MORE than 1000 people marked the start of the UN climate summit
COP 20 with a candle-lit, interfaith vigil in Lima, Peru, this
The gathering, held in a park, was made up of representatives of
different faith groups and Christian denominations. They urged UN
delegates to take action on climate change through prayer and song,
and with a presentation to the executive secretary of the United
Nations Framework Convention on Climate Change, Christiana
The meeting of more than 190 world nations is the last gathering
before an expected global deal to tackle climate change is sealed
in Paris next year.
Faith groups around the world held what is believed to be the
largest fast for the climate in history, going without food as an
act of solidarity with those suffering from the effects of climate
change, and urging delegates in Lima to make progress in
Among those fasting on the opening day of the summit, and the
first of every month until the Paris meeting, was the Bishop of
Salisbury, the Rt Revd Nicholas Holtam. "Fasting has been used not
only as a discipline and petition to God, but also as a means of
drawing the attention of the powerful to injustice.
"The idea of prayer and fasting for the climate came from the
Philippines' lead negotiator, Yeb Sano, at the 2013 climate-change
talks, frustrated by their lack of progress after the devastation
caused to his country by Super Typhoon Haiyan" (News, 29 November
The chief executive of Christian Aid, Loretta Minghella, who
also fasted, said that, although climate change affected the
poorest the most, the fact that it will have an impact on everyone
was an opportunity to unite a divided world.
"Climate change may be our greatest challenge," she said, "but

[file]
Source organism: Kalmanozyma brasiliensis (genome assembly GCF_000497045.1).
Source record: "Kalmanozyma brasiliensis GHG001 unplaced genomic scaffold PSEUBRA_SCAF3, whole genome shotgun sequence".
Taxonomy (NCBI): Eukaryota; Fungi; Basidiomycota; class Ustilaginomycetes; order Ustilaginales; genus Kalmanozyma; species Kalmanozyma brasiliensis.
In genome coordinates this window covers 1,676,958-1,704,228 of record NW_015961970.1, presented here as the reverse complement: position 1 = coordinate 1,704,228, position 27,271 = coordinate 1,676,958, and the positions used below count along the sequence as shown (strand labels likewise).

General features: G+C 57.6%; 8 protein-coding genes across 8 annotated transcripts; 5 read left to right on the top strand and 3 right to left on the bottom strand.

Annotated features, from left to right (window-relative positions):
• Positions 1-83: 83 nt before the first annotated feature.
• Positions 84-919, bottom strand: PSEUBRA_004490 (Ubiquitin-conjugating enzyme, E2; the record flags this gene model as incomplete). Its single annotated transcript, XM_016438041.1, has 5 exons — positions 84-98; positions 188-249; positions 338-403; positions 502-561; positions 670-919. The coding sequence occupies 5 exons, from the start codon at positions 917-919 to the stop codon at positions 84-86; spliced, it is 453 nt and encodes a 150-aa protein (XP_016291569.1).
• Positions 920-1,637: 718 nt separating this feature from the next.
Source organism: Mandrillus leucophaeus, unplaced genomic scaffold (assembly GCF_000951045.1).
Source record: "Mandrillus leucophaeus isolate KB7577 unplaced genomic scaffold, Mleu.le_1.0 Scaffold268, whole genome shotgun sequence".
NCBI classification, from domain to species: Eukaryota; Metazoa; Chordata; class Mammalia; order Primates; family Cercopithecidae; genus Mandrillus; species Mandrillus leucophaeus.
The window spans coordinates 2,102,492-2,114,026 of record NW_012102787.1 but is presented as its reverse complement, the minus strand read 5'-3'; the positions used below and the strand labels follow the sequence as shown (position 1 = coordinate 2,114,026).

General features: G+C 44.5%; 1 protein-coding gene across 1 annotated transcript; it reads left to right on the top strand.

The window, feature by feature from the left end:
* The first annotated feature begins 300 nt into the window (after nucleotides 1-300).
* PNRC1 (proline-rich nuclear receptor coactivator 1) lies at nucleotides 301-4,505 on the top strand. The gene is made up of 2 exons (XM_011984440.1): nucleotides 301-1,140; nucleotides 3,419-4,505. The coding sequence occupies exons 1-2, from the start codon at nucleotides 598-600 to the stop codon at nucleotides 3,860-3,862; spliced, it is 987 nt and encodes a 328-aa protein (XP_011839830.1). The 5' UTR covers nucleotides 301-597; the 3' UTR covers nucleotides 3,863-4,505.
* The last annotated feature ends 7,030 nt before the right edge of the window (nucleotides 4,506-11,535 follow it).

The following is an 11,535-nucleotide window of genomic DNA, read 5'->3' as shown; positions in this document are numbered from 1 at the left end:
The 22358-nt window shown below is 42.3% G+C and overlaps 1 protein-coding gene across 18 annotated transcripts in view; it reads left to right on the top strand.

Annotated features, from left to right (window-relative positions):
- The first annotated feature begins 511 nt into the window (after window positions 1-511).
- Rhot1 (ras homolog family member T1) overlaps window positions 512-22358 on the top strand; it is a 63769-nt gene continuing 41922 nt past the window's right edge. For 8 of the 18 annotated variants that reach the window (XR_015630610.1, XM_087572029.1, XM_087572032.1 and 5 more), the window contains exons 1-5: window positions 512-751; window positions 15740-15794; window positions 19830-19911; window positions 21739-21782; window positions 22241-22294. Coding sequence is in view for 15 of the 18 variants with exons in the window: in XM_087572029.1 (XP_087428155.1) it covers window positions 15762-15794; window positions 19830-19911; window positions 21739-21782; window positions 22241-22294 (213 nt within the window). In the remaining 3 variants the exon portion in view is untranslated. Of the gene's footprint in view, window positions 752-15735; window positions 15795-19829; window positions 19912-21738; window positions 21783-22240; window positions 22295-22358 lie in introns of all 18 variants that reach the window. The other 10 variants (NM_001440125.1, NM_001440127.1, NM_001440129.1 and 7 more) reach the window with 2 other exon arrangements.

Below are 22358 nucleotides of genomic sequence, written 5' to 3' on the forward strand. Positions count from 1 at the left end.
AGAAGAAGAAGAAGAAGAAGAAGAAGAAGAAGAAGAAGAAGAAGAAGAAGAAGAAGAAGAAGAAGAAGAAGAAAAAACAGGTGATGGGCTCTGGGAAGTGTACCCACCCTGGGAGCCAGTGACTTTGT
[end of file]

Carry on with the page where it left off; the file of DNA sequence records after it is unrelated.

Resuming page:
how we respond to it can also be our greatest opportunity. A common
enemy which endangers people irrespective of their faith or race
has the potential to bring humanity together. The fasting of people
from across the world is an example of that united response."
The Lima summit comes three months after 400,000 people marched
through the streets of New York, and hundreds of thousands more in
cities around the world, to show leaders that climate change was
not an issue they could ignore (News,
26 September). This was followed by a number of groups' selling
their fossil-fuel funds, including an organisation created by the
heirs to the Rockefeller oil fortune, the Rockefeller Brothers
Fund; and a significant agreement between the world's two biggest
carbon polluters - China and the United States - to cut their
greenhouse-gas emissions. Last month, the diocese of Oxford voted
to disinvest from fossil-fuel companies.
Civil-society groups tracking the UN talks in Lima hope to see
progress made on the structure of the Paris agreement which will
allow for emissions cuts to be increased over time, and greater
support for poor countries that are already having to adapt to
climate change, despite not being responsible for the
greenhouse-gas emissions that created it.
At Lima, the Intergovernmental Panel on Climate Change
reiterated its warning that temperatures that were already at 0.80
above pre-industrial levels must not breach 20, if dangerous
climate-change was to be avoided.
Joe Ware is Church and Campaigns Journalist for